Local Journalism Initiative Reporter
The virtual store, operated by the not-for-profit organization Cree Native Arts and Crafts Association, came online March 31 and there’s a promise for a brick-and-mortar location in Montreal by Christmas.
It has been a long time in the making, says the association’s executive director Gaston Cooper.
Wachiya (meaning “hello” in Cree) was initially operated decades ago by the Cree Nation Government in Val-d’Or, Que. However, it closed its doors in the 1990s as a number of challenges surfaced, says Cooper, not the least of which was operating a Cree-driven store in a non-Cree community and the distance artisans had to travel to stock their craft in the store.
Developing arts and crafts and cultural industries, which included opening and operating a new store, was passed on to the association in 2004, when it was created. The mandate fell under the James Bay and Northern Quebec Agreement signed in 1975.
Earlier attempts to open a physical store were unsuccessful and funding for an online store 10 years ago was hard to come by, says Cooper.
But then the coronavirus pandemic hit in 2020. The way of doing business changed, he says, and the association took advantage of that change.
With a business plan in preparation before the coronavirus shut down in-person shopping and people went to online purchasing, changes were made to the business plan which was submitted to the board of directors. It received approval in April 2022.
“From there, we went ahead, seeking funding and within a matter of a month, we were able to gather all the funds that we needed to start up the business,” said Cooper.
Most of the funds came from the Cree Nation Government, with a “small portion” contributed by the Quebec government through its Regions and Rurality Fund.
The online store carries a wide variety of products including clothes, accessories, jewellery, traditional objects and miniatures, which are produced by close to 900-member artisans.
Those artisans belong to the 11 Eeyou nations, 10 in Quebec and one in northern Ontario, MoCreebec Nation, which are members of the Cree Nation Government.
And everyone of those members is paid immediately by the association when their products pass quality testing and before they are sold online.
“I think we purchased over an excess of about $200,000 worth of traditional products and it's still going up every week. Almost every other day we get somebody that's calling in that has something for sale,” said Cooper.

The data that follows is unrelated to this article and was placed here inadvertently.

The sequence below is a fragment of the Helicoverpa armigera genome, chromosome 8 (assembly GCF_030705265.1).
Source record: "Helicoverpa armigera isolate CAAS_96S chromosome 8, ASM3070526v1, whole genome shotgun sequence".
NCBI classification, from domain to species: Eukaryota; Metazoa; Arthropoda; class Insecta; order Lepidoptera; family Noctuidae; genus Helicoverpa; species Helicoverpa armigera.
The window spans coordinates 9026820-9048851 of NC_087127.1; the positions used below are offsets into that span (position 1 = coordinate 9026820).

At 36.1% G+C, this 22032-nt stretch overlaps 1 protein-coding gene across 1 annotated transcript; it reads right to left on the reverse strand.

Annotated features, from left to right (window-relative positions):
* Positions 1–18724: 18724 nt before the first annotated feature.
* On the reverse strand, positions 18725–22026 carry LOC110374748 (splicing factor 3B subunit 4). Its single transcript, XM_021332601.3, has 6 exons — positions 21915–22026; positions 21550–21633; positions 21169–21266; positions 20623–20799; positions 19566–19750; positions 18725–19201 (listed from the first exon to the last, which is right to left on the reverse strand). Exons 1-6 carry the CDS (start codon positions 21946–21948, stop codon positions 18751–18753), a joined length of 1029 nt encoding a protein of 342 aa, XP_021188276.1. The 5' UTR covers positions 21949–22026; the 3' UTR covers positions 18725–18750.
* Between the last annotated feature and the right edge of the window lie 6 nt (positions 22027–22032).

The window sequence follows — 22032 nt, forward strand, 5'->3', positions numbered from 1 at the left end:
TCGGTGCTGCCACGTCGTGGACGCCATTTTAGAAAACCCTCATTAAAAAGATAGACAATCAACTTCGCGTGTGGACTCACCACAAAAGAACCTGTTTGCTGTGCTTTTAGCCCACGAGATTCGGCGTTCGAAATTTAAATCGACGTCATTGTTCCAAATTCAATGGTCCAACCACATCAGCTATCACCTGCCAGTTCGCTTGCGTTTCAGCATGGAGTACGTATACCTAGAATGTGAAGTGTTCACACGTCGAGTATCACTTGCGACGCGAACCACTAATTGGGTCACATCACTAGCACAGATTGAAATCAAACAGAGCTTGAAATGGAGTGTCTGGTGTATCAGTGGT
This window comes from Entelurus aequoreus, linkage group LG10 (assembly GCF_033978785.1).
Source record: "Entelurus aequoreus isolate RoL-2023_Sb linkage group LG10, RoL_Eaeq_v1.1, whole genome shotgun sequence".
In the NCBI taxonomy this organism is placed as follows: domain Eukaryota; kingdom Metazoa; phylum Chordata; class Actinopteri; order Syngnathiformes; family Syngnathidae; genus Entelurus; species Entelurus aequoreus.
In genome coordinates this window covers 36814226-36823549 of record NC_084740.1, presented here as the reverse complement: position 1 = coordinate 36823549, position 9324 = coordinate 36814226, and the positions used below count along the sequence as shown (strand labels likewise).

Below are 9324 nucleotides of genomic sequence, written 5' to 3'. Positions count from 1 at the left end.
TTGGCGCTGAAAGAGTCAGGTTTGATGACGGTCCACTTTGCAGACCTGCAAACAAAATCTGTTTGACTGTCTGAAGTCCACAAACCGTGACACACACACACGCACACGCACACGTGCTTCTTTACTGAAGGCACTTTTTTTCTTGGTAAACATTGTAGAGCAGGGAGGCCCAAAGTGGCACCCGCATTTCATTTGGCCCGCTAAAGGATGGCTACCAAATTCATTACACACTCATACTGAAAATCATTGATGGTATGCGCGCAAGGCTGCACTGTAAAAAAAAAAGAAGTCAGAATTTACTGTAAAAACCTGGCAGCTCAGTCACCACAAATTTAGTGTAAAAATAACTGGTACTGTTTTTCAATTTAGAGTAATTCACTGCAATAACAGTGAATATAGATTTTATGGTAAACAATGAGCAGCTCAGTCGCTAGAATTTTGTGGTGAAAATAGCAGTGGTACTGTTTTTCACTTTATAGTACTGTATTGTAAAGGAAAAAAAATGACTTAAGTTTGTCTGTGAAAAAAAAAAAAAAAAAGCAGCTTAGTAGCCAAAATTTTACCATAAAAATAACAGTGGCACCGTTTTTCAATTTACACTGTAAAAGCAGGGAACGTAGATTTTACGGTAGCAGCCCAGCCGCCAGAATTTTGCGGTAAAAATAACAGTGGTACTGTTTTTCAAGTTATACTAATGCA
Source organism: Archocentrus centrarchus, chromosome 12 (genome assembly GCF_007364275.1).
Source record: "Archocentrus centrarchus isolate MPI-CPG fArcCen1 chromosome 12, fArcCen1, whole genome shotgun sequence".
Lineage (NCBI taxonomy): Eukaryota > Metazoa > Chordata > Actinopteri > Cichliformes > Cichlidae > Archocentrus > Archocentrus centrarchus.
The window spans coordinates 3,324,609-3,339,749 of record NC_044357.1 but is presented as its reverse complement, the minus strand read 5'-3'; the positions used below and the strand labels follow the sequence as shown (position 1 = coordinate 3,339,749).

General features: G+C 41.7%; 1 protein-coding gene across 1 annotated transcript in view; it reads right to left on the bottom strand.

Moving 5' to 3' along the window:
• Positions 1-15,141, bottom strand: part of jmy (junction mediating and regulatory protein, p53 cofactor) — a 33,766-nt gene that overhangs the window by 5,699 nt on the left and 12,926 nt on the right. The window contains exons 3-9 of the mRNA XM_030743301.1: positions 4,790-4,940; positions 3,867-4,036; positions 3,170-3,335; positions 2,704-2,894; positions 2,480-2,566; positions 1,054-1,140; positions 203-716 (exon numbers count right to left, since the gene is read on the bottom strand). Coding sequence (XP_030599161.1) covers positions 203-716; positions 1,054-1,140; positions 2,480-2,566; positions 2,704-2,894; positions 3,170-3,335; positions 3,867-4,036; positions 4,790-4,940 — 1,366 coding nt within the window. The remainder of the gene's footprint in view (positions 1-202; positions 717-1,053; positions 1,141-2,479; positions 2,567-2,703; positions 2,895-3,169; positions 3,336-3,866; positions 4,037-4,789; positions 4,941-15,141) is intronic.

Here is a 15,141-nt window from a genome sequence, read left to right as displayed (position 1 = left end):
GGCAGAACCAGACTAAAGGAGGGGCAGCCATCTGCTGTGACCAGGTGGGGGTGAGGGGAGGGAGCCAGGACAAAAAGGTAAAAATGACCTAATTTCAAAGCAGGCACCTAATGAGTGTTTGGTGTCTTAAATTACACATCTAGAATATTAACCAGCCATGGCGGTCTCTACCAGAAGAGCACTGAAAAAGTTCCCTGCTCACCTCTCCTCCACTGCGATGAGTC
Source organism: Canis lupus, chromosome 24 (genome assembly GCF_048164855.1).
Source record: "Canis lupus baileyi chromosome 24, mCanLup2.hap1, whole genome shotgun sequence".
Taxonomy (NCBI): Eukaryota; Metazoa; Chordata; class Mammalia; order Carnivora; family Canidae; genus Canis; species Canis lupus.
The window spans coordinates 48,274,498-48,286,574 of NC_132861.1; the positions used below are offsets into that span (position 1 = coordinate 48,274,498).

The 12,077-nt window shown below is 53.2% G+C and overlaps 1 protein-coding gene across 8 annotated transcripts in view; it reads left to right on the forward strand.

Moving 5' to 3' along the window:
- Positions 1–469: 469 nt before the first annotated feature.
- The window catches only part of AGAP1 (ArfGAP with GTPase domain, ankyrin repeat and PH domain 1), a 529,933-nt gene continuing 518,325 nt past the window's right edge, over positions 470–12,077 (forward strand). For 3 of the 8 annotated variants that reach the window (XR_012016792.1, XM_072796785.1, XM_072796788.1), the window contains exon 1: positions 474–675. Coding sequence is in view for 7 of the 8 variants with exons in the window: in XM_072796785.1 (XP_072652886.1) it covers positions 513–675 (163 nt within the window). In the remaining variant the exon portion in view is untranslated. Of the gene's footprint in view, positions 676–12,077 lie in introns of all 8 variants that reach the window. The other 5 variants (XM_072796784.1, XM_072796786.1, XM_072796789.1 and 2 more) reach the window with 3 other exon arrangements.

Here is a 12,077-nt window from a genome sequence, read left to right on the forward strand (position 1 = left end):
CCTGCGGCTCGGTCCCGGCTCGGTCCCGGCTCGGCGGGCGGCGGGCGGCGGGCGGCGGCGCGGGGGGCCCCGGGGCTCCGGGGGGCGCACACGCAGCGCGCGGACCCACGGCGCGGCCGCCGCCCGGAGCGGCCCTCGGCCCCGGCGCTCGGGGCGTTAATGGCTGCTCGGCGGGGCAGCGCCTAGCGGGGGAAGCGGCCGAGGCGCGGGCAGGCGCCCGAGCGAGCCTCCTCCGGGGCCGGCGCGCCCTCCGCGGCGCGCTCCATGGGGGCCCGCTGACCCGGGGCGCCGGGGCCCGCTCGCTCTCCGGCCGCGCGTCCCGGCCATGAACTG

Along with quality control, the association also labels for authentic Cree products.
Products are marked up 30 per cent online in order to cover salary and overhead costs.
Orders for online purchases are filled “very, very fast” with a goal for customers to receive their products within two to five business days.
“There's no hold back (on product). As long as they're available online they'll be shipped within a few hours of some of the orders placed. That's how rapid our workers are,” said Cooper, who adds it’s important to have that quick turnaround time.
As new product arrives every day, the site is constantly updated with photographs and the artists’ names. Anything that is out of stock is marked “sold out.” Customer service also responds to telephone calls and email inquiries.
“Wachiya is a big part of the Cree nation, especially for the artist, because there's no other venue for them to sell their product,” said Cooper.
Practise has been for artists to use either social media or to travel distances incurring gas, food and motel expenses.
“And at the end of the day, they're not really making a living. We're… giving them an opportunity to simplify things. They don't need to spend all that money because their product is already sold when it's made,” said Cooper.
The association is working to secure partnerships with a number of companies, including Air Creebec. That agreement would see Air Creebec become the official carrier of Wachiya artisans’ products. Artisans would be able to drop off their products at designated centres or at an airport and Air Creebec would fly the product to Chibougamau, the airport nearest the association’s head office in Ouje-Bougoumou.
To complement the online store, the association is “looking for some funds,” says Cooper, with the intention of leasing space for a physical Wachiya store in a Cree-owned multi-million-dollar building located in the heart of Montreal. Once board approval is received, the plan is to open the store in December and selling more than Cree-made products.
“We're anticipating that we're going to be bringing in other nations right now. The Cree market is already at its peak. We're going to need more suppliers, more artists to…pay for the overall cost at the Montreal store,” said Cooper.
While the focus is presently on Canadian sales, Cooper says research is going into markets in the United States and Europe. However, specific agreements will likely be needed for those sales as complications are anticipated with the sale of products made from moose hide, beaver skin and other animal products.
Local Journalism Initiative Reporters are supported by a financial contribution made by the Government of Canada.